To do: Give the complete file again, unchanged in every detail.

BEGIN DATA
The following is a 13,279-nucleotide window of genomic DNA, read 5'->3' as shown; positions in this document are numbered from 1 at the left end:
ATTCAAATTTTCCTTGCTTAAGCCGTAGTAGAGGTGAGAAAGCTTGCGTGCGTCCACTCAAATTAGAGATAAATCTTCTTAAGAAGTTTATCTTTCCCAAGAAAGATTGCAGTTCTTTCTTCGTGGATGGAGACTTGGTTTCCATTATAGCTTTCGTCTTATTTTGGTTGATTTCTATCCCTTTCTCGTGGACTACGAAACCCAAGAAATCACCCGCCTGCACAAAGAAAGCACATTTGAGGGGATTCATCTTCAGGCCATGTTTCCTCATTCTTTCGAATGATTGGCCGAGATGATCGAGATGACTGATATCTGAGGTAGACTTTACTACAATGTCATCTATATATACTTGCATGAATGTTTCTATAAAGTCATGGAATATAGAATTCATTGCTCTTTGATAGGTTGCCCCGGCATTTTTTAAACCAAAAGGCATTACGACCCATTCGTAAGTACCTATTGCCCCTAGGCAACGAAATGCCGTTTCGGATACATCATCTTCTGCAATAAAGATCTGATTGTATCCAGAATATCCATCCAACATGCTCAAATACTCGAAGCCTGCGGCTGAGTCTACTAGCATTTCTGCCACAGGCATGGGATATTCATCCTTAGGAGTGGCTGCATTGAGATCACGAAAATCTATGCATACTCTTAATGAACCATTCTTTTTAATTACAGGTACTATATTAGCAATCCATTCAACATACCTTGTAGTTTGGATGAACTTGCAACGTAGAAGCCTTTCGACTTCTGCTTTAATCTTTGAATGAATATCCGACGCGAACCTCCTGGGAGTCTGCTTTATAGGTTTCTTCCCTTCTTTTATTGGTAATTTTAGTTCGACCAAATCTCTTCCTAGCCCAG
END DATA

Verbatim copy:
The following is a 13,279-nucleotide window of genomic DNA, read 5'->3' as shown; positions in this document are numbered from 1 at the left end:
ATTCAAATTTTCCTTGCTTAAGCCGTAGTAGAGGTGAGAAAGCTTGCGTGCGTCCACTCAAATTAGAGATAAATCTTCTTAAGAAGTTTATCTTTCCCAAGAAAGATTGCAGTTCTTTCTTCGTGGATGGAGACTTGGTTTCCATTATAGCTTTCGTCTTATTTTGGTTGATTTCTATCCCTTTCTCGTGGACTACGAAACCCAAGAAATCACCCGCCTGCACAAAGAAAGCACATTTGAGGGGATTCATCTTCAGGCCATGTTTCCTCATTCTTTCGAATGATTGGCCGAGATGATCGAGATGACTGATATCTGAGGTAGACTTTACTACAATGTCATCTATATATACTTGCATGAATGTTTCTATAAAGTCATGGAATATAGAATTCATTGCTCTTTGATAGGTTGCCCCGGCATTTTTTAAACCAAAAGGCATTACGACCCATTCGTAAGTACCTATTGCCCCTAGGCAACGAAATGCCGTTTCGGATACATCATCTTCTGCAATAAAGATCTGATTGTATCCAGAATATCCATCCAACATGCTCAAATACTCGAAGCCTGCGGCTGAGTCTACTAGCATTTCTGCCACAGGCATGGGATATTCATCCTTAGGAGTGGCTGCATTGAGATCACGAAAATCTATGCATACTCTTAATGAACCATTCTTTTTAATTACAGGTACTATATTAGCAATCCATTCAACATACCTTGTAGTTTGGATGAACTTGCAACGTAGAAGCCTTTCGACTTCTGCTTTAATCTTTGAATGAATATCCGACGCGAACCTCCTGGGAGTCTGCTTTATAGGTTTCTTCCCTTCTTTTATTGGTAATTTTAGTTCGACCAAATCTCTTCCTAGCCCAG